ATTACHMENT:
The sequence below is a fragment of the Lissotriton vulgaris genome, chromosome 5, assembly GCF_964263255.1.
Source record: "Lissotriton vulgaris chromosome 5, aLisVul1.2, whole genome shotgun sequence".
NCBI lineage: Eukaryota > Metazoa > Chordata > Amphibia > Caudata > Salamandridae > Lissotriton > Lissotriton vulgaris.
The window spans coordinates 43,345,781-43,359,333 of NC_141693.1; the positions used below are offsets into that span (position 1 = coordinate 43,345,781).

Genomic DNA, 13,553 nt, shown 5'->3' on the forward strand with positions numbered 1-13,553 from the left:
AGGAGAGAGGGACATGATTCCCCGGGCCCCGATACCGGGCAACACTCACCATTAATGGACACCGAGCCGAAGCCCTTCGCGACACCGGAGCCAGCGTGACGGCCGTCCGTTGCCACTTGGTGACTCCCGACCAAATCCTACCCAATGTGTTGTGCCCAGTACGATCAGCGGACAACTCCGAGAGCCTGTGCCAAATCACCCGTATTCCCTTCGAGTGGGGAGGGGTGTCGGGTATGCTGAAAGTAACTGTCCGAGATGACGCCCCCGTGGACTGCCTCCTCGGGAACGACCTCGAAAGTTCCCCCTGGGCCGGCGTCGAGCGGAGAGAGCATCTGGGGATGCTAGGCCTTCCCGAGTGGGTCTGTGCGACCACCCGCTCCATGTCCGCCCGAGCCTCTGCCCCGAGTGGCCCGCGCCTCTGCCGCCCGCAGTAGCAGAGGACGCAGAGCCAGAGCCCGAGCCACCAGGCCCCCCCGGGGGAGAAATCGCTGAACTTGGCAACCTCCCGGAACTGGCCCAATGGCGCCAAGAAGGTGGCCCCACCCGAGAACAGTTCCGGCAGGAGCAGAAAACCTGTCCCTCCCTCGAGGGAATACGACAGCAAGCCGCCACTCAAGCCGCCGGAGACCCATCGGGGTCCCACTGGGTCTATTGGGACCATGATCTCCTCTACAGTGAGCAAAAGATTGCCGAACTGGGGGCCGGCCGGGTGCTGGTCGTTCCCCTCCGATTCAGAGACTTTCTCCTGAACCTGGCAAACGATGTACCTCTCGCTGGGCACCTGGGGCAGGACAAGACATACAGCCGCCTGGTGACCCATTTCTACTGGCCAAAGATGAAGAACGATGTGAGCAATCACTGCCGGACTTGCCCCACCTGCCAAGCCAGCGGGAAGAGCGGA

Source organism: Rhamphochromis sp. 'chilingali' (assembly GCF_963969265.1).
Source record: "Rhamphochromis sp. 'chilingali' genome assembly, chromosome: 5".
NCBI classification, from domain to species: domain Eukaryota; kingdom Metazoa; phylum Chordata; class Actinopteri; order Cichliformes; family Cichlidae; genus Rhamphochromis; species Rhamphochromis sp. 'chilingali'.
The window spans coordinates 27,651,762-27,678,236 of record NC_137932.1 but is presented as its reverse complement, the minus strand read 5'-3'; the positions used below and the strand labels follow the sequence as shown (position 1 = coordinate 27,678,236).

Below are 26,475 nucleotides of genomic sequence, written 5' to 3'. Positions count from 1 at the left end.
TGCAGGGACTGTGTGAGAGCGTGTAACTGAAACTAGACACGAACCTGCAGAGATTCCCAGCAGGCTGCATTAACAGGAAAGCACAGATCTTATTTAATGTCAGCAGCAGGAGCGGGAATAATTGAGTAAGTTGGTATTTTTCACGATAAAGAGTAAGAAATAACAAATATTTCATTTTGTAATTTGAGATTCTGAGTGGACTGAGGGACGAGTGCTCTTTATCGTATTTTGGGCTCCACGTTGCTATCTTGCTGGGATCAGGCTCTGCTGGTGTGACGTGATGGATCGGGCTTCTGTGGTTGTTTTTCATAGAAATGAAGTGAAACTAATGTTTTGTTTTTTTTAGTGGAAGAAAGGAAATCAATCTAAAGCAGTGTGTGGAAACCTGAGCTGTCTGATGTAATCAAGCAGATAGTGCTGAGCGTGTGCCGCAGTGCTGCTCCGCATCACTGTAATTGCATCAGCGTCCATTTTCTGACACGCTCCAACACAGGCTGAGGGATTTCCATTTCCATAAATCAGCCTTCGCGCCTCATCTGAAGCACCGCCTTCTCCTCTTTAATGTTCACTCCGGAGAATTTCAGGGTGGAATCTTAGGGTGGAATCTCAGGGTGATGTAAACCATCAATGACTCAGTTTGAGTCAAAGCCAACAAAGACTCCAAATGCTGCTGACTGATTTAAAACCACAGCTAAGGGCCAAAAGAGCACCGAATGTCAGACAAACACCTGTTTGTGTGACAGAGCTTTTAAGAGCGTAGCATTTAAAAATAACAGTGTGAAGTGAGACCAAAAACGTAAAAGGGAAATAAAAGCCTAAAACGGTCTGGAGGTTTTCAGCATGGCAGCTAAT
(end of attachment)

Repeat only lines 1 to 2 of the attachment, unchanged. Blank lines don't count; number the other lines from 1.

The sequence below is a fragment of the Lissotriton vulgaris genome, chromosome 5, assembly GCF_964263255.1.
Source record: "Lissotriton vulgaris chromosome 5, aLisVul1.2, whole genome shotgun sequence".